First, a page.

“However, what we think should attract the attention of the CGC at the moment is the divide between CEMA and CRFFN.  There is the urgent need to harmonize the relevance and operations of these two legislative instruments to achieve professionalism and compliance level on the part of freight agents and shippers in the Customs ports and approved border stations.

“We also will want the management team of the NCS to increase their efforts in lobbying the National Assembly and the Presidency with a view to ushering in a new Customs law that seeks to grant partial autonomy in Customs administration”, the group concluded, in a statement it sent to Maritime First on Wednesday.


WAIVER CESSATION: Igbokwe urges NIMASA to evolve stronger collaboration with Ships owners



…Stresses the need for timely disbursement of N44.6billion CVFF***

Highly revered Nigerian Maritime Lawyer, and Senior Advocate of Nigeria (SAN), Mike Igbokwe has urged the Nigeria Maritime Administration and safety Agency (NIMASA) to partner with ship owners and relevant association in the industry to evolving a more vibrant merchant shipping and cabotage trade regime.

Igbokwe gave the counsel during his paper presentation at the just concluded two-day stakeholders’ meeting on Cabotage waiver restrictions, organized by NIMASA.

“NIMASA and shipowners should develop merchant shipping including cabotage trade. A good start is to partner with the relevant associations in this field, such as the Nigeria Indigenous Shipowners Association (NISA), Shipowners Association of Nigeria (SOAN), Oil Trade Group & Maritime Trade Group of the Nigerian Association of Chambers of Commerce, Industry, Mines and Agriculture (NACCIMA).

“A cursory look at their vision, mission and objectives, show that they are willing to improve the maritime sector, not just for their members but for stakeholders in the maritime economy and the country”.

Adding that it is of utmost importance for NIMASA to have a through briefing and regular consultation with ships owners, in other to have insight on the challenges facing the ship owners.

“It is of utmost importance for NIMASA to have a thorough briefing and regular consultations with shipowners, to receive insight on the challenges they face, and how the Agency can assist in solving them and encouraging them to invest and participate in the maritime sector, for its development.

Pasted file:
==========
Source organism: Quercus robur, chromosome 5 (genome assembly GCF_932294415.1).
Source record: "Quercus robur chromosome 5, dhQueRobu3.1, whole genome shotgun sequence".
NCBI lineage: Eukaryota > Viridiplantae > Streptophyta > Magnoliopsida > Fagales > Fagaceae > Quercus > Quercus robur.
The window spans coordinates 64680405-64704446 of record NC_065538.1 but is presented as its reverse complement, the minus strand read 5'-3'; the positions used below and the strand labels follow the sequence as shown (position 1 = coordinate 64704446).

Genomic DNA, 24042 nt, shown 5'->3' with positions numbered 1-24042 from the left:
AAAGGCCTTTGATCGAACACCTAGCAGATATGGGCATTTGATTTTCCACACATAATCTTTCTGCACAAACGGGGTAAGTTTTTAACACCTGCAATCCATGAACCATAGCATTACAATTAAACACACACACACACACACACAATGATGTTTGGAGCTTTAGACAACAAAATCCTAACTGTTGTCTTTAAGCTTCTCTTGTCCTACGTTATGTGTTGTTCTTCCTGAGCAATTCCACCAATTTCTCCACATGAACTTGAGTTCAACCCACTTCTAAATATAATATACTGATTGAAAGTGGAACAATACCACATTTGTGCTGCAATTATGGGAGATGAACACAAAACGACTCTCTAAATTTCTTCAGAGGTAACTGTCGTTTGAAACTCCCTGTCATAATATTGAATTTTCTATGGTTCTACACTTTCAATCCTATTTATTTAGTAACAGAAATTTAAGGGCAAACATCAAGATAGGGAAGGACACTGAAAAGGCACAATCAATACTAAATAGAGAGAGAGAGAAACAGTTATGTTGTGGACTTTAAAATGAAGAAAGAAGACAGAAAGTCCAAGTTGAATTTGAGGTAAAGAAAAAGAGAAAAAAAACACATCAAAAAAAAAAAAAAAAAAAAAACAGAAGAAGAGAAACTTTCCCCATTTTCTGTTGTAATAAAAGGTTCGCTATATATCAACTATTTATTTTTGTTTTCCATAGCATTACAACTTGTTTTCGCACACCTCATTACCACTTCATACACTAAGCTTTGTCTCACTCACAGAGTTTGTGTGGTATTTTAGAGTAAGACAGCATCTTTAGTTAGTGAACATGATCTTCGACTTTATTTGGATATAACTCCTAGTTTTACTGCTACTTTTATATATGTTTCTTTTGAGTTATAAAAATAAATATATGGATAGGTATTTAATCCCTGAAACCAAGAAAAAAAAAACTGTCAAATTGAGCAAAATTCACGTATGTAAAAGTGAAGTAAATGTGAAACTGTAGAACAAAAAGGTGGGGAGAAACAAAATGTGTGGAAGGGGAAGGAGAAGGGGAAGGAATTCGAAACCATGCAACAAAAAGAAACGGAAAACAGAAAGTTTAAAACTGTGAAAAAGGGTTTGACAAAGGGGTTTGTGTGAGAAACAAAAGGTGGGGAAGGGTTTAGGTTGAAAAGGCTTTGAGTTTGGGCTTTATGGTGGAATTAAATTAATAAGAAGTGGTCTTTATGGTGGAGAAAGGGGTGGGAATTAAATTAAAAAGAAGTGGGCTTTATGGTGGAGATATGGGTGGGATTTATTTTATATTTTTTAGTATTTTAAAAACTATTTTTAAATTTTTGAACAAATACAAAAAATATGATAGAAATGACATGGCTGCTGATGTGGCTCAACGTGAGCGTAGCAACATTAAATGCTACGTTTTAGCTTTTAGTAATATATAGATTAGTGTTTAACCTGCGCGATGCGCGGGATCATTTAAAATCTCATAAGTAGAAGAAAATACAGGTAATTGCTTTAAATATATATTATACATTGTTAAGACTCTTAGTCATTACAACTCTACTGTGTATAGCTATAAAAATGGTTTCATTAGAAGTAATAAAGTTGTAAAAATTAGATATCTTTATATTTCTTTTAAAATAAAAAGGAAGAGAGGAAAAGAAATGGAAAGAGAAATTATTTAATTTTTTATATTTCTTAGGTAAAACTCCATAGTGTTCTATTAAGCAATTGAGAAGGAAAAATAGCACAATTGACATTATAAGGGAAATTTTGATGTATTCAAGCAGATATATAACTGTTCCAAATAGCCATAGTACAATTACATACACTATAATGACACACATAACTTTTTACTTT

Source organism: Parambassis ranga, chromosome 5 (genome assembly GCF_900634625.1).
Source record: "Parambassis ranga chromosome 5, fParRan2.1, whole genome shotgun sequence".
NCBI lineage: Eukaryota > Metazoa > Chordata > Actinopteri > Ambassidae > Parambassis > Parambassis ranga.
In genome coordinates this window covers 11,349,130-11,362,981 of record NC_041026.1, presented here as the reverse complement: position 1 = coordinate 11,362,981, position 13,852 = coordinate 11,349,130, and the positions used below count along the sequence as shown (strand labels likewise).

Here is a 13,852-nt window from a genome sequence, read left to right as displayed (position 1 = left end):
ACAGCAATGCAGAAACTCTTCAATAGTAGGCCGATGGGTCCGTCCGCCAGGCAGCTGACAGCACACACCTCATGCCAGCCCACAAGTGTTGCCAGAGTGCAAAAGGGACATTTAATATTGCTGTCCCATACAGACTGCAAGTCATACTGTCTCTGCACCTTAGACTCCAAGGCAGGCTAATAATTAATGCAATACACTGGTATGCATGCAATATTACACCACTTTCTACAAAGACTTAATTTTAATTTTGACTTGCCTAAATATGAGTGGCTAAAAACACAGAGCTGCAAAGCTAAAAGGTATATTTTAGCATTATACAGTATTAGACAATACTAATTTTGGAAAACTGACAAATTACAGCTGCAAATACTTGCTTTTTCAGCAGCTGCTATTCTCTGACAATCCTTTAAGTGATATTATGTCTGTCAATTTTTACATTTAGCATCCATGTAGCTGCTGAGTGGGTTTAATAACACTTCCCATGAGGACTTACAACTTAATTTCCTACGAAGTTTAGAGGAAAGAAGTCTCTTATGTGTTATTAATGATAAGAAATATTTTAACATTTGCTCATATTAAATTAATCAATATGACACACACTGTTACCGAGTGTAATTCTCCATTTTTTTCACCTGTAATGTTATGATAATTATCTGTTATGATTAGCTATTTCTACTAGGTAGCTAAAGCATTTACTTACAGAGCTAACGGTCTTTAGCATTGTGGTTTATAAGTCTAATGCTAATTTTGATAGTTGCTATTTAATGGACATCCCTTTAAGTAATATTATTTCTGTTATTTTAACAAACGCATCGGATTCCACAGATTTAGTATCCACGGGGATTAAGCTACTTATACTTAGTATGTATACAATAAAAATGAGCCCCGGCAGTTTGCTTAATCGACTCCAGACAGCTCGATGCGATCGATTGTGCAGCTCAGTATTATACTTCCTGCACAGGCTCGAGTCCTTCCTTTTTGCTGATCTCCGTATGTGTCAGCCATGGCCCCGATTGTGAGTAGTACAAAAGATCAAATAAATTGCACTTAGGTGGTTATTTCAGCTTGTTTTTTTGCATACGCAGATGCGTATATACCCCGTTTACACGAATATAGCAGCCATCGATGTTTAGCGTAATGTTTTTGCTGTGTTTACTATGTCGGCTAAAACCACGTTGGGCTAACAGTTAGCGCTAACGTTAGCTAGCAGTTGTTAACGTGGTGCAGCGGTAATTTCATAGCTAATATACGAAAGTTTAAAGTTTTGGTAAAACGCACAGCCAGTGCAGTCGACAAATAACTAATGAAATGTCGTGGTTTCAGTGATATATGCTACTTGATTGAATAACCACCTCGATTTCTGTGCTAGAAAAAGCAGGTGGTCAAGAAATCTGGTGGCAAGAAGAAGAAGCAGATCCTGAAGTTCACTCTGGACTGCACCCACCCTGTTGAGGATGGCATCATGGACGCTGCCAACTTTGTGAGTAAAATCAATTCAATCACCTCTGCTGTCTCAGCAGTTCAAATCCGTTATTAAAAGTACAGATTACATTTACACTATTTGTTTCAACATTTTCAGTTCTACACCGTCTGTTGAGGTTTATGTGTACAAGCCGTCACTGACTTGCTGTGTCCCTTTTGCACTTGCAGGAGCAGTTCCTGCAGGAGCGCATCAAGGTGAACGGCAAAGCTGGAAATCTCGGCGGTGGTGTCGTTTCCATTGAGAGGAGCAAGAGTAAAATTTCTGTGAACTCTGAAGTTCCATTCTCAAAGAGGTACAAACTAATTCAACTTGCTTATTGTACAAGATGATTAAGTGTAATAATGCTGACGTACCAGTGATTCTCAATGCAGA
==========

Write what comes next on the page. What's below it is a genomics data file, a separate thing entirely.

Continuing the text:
“NIMASA should see them as partners in progress because, if they do not invest in buying ships and registering them in Nigeria, there would be no Nigerian-owned ships in its Register and NIMASA would be unable to discharge its main objective.

The Maritime lawyer also urged NIMASA  to disburse the Cabotage Vessel Financing Fund (CVFF)that currently stands at about N44.6 billion.

“Lest it be forgotten, what is on the lips of almost every shipowner, is the need to disburse the Cabotage Vessel Financing Fund (the CVFF’), which was established by the Coastal and Inland Shipping Act, 2003. It was established to promote the development of indigenous ship acquisition capacity, by providing financial assistance to Nigerian citizens and shipping companies wholly owned by Nigerian operating in the domestic coastal shipping, to purchase and maintain vessels and build shipping capacity. 

“Research shows that this fund has grown to about N44.6billion; and that due to its non-disbursement, financial institutions have repossessed some vessels, resulting in a 43% reduction of the number of operational indigenous shipping companies in Nigeria, in the past few years. 

“Without beating around the bush, to promote indigenous maritime development, prompt action must be taken by NIMASA to commence the disbursement of this Fund to qualified shipowners pursuant to the extant Cabotage Vessel Financing Fund (“CVFF”) Regulations.

Mike Igbokwe (SAN)

“Indeed, as part of its statutory functions, NIMASA is to enforce and administer the provisions of the Cabotage Act 2003 and develop and implement policies and programmes which will facilitate the growth of local capacity in ownership, manning and construction of ships and other maritime infrastructure. Disbursing the CVFF is one of the ways NIMASA can fulfill this mandate.